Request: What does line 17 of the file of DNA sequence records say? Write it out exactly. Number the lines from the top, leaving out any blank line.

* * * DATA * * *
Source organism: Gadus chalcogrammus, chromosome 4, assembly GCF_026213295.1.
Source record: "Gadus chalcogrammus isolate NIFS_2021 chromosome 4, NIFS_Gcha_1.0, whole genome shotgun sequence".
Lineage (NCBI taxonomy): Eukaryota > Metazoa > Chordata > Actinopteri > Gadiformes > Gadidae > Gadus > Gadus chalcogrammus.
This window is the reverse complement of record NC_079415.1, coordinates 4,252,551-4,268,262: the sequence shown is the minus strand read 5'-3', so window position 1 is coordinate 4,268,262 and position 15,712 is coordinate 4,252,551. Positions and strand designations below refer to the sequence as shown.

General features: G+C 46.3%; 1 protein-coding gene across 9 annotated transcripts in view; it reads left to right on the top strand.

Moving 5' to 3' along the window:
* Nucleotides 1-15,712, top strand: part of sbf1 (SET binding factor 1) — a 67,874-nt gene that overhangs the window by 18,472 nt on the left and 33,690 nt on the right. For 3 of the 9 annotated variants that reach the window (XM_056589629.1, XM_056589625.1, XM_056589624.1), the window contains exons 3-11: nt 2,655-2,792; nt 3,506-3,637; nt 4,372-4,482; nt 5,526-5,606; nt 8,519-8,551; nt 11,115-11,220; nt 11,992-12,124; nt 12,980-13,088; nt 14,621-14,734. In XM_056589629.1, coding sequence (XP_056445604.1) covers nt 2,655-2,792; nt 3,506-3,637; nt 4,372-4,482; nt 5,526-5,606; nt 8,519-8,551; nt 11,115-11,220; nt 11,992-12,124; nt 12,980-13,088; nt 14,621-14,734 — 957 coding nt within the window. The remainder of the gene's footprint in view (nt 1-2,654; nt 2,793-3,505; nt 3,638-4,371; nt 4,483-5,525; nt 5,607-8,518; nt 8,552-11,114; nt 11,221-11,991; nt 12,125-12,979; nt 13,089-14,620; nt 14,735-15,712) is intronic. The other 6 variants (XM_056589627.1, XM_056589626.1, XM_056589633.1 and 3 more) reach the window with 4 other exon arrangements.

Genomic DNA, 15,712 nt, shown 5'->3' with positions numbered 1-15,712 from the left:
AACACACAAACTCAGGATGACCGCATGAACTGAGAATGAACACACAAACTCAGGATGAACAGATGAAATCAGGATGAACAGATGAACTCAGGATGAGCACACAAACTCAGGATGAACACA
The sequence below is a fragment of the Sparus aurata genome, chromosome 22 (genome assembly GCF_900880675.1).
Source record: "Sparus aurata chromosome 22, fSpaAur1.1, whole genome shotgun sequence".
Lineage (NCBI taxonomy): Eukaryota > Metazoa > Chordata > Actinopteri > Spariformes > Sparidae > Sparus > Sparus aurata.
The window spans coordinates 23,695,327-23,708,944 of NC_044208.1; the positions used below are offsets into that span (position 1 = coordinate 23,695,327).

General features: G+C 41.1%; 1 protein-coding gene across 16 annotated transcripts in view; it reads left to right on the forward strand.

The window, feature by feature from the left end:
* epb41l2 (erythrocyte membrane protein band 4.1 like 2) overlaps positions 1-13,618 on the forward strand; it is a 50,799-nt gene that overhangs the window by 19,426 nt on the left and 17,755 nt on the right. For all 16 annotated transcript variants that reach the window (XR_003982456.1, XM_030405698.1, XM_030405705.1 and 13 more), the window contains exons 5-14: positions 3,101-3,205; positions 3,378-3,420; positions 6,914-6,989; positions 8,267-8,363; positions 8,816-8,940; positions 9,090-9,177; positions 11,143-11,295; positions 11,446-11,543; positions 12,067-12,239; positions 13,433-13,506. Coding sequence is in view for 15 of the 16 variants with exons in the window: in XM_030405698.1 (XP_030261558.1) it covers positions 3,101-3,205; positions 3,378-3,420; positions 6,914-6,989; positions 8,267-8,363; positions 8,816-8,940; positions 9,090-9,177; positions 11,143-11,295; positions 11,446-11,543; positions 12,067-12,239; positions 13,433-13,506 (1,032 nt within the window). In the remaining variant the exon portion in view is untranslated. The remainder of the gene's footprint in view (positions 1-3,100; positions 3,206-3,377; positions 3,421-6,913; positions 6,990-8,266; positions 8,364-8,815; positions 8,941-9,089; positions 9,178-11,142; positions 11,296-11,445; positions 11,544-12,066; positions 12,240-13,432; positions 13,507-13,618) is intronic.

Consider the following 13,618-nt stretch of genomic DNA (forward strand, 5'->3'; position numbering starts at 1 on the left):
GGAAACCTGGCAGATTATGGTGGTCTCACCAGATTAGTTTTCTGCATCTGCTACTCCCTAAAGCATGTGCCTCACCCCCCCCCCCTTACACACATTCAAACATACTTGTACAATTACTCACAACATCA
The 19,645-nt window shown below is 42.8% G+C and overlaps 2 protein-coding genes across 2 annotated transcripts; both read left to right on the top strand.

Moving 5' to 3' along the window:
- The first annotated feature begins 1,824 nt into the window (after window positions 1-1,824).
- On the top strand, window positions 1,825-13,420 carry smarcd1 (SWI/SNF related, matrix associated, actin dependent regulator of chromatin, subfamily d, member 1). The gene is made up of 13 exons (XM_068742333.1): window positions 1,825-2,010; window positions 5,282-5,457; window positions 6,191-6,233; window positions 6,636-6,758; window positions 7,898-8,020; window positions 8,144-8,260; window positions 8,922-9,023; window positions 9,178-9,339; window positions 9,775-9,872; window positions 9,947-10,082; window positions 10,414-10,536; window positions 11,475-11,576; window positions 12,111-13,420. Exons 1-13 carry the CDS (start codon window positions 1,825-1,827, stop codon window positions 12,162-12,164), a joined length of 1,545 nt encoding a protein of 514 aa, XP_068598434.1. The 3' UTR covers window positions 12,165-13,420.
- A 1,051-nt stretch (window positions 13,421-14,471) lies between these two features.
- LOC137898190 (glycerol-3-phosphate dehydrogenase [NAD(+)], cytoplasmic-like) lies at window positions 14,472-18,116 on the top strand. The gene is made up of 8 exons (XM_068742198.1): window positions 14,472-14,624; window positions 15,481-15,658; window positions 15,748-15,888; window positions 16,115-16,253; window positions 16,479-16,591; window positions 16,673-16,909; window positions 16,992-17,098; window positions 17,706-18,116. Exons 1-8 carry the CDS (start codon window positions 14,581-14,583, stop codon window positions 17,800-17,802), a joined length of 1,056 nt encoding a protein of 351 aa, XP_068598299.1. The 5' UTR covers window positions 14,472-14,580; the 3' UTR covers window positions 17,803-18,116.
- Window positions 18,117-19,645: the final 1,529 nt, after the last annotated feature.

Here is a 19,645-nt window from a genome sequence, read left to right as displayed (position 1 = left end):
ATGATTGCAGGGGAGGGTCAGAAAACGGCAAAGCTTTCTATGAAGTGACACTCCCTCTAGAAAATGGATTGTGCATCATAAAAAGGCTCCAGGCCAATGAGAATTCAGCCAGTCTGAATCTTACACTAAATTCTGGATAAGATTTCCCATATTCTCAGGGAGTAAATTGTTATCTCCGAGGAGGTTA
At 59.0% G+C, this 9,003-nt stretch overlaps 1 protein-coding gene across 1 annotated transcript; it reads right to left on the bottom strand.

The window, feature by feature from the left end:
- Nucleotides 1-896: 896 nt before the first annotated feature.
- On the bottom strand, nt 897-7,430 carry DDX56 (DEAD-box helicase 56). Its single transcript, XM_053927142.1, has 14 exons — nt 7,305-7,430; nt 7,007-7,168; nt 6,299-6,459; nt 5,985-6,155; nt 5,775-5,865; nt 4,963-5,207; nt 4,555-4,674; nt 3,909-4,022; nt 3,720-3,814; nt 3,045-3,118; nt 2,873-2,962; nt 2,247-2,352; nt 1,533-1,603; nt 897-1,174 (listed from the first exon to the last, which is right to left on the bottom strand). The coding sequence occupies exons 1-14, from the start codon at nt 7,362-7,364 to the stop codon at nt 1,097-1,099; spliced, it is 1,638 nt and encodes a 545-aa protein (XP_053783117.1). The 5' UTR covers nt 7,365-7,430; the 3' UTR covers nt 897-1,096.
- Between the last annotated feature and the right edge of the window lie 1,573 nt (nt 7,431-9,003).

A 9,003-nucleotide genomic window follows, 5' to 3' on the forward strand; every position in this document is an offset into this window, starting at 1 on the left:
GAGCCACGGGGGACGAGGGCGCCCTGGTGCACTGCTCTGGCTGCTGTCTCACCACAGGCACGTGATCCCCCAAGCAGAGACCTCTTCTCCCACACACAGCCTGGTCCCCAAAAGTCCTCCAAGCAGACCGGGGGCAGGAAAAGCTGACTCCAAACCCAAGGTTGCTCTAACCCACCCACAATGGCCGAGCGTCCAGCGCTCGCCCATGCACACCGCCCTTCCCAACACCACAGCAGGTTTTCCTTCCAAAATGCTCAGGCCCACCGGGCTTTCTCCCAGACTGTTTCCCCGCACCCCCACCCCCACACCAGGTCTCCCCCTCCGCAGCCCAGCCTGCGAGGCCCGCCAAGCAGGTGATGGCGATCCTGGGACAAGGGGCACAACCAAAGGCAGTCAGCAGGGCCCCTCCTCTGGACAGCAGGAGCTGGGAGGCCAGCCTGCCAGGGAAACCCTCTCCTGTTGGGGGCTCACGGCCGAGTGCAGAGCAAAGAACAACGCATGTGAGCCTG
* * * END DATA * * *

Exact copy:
Consider the following 13,618-nt stretch of genomic DNA (forward strand, 5'->3'; position numbering starts at 1 on the left):